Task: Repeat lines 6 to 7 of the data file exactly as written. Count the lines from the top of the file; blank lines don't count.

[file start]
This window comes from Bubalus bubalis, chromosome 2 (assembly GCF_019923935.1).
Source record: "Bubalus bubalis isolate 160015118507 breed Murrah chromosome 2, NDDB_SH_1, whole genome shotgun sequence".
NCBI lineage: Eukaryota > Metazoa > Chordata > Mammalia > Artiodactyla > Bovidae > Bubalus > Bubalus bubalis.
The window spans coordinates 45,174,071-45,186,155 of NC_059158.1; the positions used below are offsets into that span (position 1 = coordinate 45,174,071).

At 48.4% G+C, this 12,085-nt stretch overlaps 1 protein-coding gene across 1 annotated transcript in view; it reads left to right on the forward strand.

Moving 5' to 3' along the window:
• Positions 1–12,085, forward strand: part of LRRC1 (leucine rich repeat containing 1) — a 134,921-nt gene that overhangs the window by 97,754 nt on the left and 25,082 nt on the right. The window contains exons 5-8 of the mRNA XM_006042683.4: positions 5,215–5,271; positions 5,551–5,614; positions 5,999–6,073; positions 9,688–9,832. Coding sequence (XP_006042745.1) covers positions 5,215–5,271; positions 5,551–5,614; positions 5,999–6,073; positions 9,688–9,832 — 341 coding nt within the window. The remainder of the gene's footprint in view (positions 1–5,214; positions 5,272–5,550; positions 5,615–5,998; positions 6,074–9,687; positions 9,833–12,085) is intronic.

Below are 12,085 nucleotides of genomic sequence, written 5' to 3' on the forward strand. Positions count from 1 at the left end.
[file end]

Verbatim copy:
Moving 5' to 3' along the window:
• Positions 1–12,085, forward strand: part of LRRC1 (leucine rich repeat containing 1) — a 134,921-nt gene that overhangs the window by 97,754 nt on the left and 25,082 nt on the right. The window contains exons 5-8 of the mRNA XM_006042683.4: positions 5,215–5,271; positions 5,551–5,614; positions 5,999–6,073; positions 9,688–9,832. Coding sequence (XP_006042745.1) covers positions 5,215–5,271; positions 5,551–5,614; positions 5,999–6,073; positions 9,688–9,832 — 341 coding nt within the window. The remainder of the gene's footprint in view (positions 1–5,214; positions 5,272–5,550; positions 5,615–5,998; positions 6,074–9,687; positions 9,833–12,085) is intronic.